• Increased life span
  • Reduced depression
  • Lowered levels of distress
  • Increased resistance to the common cold
  • Greater emotional and psycho-logical well-being
  • Decreased risk of death from cardiovascular disease
  • Improved coping skills during difficulties/stress

In addition, people with hope typically have meaningful long- and short-term goals, along with a flexible plan to achieve those goals and the reinforcement of positive self-talk.

We humans are sometimes too inventive for our own good—we can envision a future course of action along with every potential catastrophe that could occur along the way. Being aware of everything that can go wrong often makes doing nothing—in an attempt to avoid failure or pain—seem like a viable option.

Cultivating hope, on the other hand, helps activate creativity and inventiveness and prompts us to solve the predicaments we face by taking action in spite of our fears.

Hope brings with it the belief that things can get better. Regardless of how dire things may seem, there is potential for a positive outcome.

Is It Possible to Be Too Hopeful?

It could be said that optimists have a healthy dose of hope while “extreme optimists,” suffer from blinding hope. They want nothing to do with bad news.

Researchers at Duke University found that extreme optimists (you could call them “high-hopers”) don’t save money, don’t pay off credit cards and don’t make long-term plans, but they are more likely to remarry if divorced.

Moderation, as usual, is the key. The researchers also found that “moderate optimists” tend to work harder and work longer hours, earn and save more money—and pay off their credit cards.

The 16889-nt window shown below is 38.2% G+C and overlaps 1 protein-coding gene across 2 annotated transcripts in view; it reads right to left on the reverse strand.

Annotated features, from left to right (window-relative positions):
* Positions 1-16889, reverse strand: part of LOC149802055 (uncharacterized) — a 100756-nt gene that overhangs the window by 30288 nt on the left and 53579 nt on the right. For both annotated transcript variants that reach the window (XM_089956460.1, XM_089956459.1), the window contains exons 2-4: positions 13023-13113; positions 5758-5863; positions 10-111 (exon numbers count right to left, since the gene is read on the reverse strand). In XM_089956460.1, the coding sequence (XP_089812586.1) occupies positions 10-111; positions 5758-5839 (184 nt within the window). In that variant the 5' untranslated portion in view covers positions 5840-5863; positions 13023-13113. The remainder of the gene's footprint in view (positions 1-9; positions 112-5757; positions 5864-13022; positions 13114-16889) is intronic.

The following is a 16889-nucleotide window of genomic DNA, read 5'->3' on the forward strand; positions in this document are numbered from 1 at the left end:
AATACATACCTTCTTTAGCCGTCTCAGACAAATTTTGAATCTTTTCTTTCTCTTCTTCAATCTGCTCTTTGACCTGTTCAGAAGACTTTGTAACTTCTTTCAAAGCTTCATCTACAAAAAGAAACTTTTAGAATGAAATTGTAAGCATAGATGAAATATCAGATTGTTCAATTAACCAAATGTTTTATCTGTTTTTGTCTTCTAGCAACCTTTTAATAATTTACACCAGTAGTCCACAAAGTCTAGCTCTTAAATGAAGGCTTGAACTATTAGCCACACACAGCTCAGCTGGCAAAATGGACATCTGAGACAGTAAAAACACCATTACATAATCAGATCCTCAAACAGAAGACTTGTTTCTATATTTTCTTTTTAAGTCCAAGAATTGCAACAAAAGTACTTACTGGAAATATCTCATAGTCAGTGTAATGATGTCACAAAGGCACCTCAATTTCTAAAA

Being a moderate high-hoper doesn’t mean keeping your head in the sand when it comes to life’s occasional unpleasant circumstances. It just means keeping a positive attitude—believing the best will happen, not the worst.

That helps ensure that when difficult situations do arise, you’re looking for a way to make the best of it.

Studies seem to suggest that being hopeful is a skill that can be learned. So whether you’re an extreme optimist, an extreme pessimist or somewhere in between, there is hope for us all.

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How to Support Your Own Happiness

When you were little and the teacher asked what you wanted to be when you grew up, you surely didn’t answer “miserable!”

At every stage in life, unhappiness is not a state to which we aspire. But with the economy rolling downhill, the vision of our own prosperity can seem like a tiny, inflatable raft in an ocean of fear. In such unstable times, the pursuit of happiness can feel like a taunt rather than an inalienable right.

Still, it’s worth the effort. Emerging research shows that while trauma has a profound impact on the brain, the brain is not as hard-wired as previously thought.  We can learn to be happier.  In fact, the most popular class at Harvard University is one in which students learn to train their brains to cultivate what instructor Tal Ben-Shahar calls the ultimate currency: happiness.

Read the rest of this entry »